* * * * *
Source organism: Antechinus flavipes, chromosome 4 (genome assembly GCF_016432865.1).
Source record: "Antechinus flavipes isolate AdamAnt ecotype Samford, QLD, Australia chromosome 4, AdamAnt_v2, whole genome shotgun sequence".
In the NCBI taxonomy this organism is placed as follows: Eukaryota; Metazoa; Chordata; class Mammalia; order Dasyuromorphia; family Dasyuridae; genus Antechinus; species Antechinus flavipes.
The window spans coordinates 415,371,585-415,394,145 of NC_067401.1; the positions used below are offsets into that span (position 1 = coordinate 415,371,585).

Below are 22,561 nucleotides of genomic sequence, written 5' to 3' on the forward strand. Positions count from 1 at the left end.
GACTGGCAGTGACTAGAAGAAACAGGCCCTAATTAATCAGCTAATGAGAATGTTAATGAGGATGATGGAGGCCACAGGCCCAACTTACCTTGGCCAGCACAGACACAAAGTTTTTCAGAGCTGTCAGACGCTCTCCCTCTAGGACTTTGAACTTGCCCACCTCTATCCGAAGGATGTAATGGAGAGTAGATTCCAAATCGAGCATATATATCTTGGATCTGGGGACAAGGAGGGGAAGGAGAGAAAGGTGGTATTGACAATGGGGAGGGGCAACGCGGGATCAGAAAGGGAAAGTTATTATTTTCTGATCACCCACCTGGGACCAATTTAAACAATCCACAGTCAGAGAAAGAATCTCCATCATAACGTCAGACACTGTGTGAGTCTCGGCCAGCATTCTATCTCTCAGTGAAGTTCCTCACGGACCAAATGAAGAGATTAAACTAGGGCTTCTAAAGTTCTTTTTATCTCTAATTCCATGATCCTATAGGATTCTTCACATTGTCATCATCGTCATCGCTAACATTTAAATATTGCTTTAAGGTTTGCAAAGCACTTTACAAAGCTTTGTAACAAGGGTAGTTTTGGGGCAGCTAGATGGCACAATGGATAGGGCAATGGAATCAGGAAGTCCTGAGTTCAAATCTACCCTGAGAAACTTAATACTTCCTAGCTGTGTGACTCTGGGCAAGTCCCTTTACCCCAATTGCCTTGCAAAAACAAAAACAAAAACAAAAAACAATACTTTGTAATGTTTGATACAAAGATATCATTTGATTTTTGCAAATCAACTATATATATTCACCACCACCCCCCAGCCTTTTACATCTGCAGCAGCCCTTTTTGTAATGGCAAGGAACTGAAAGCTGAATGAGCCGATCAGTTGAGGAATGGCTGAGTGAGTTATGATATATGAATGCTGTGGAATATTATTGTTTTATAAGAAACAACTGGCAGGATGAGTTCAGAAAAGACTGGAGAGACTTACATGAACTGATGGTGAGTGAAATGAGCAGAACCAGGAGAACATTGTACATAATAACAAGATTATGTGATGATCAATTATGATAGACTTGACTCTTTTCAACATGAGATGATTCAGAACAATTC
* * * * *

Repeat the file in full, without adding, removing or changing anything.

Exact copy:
Source organism: Antechinus flavipes, chromosome 4 (genome assembly GCF_016432865.1).
Source record: "Antechinus flavipes isolate AdamAnt ecotype Samford, QLD, Australia chromosome 4, AdamAnt_v2, whole genome shotgun sequence".
In the NCBI taxonomy this organism is placed as follows: Eukaryota; Metazoa; Chordata; class Mammalia; order Dasyuromorphia; family Dasyuridae; genus Antechinus; species Antechinus flavipes.
The window spans coordinates 415,371,585-415,394,145 of NC_067401.1; the positions used below are offsets into that span (position 1 = coordinate 415,371,585).

Below are 22,561 nucleotides of genomic sequence, written 5' to 3' on the forward strand. Positions count from 1 at the left end.
GACTGGCAGTGACTAGAAGAAACAGGCCCTAATTAATCAGCTAATGAGAATGTTAATGAGGATGATGGAGGCCACAGGCCCAACTTACCTTGGCCAGCACAGACACAAAGTTTTTCAGAGCTGTCAGACGCTCTCCCTCTAGGACTTTGAACTTGCCCACCTCTATCCGAAGGATGTAATGGAGAGTAGATTCCAAATCGAGCATATATATCTTGGATCTGGGGACAAGGAGGGGAAGGAGAGAAAGGTGGTATTGACAATGGGGAGGGGCAACGCGGGATCAGAAAGGGAAAGTTATTATTTTCTGATCACCCACCTGGGACCAATTTAAACAATCCACAGTCAGAGAAAGAATCTCCATCATAACGTCAGACACTGTGTGAGTCTCGGCCAGCATTCTATCTCTCAGTGAAGTTCCTCACGGACCAAATGAAGAGATTAAACTAGGGCTTCTAAAGTTCTTTTTATCTCTAATTCCATGATCCTATAGGATTCTTCACATTGTCATCATCGTCATCGCTAACATTTAAATATTGCTTTAAGGTTTGCAAAGCACTTTACAAAGCTTTGTAACAAGGGTAGTTTTGGGGCAGCTAGATGGCACAATGGATAGGGCAATGGAATCAGGAAGTCCTGAGTTCAAATCTACCCTGAGAAACTTAATACTTCCTAGCTGTGTGACTCTGGGCAAGTCCCTTTACCCCAATTGCCTTGCAAAAACAAAAACAAAAACAAAAAACAATACTTTGTAATGTTTGATACAAAGATATCATTTGATTTTTGCAAATCAACTATATATATTCACCACCACCCCCCAGCCTTTTACATCTGCAGCAGCCCTTTTTGTAATGGCAAGGAACTGAAAGCTGAATGAGCCGATCAGTTGAGGAATGGCTGAGTGAGTTATGATATATGAATGCTGTGGAATATTATTGTTTTATAAGAAACAACTGGCAGGATGAGTTCAGAAAAGACTGGAGAGACTTACATGAACTGATGGTGAGTGAAATGAGCAGAACCAGGAGAACATTGTACATAATAACAAGATTATGTGATGATCAATTATGATAGACTTGACTCTTTTCAACATGAGATGATTCAGAACAATTC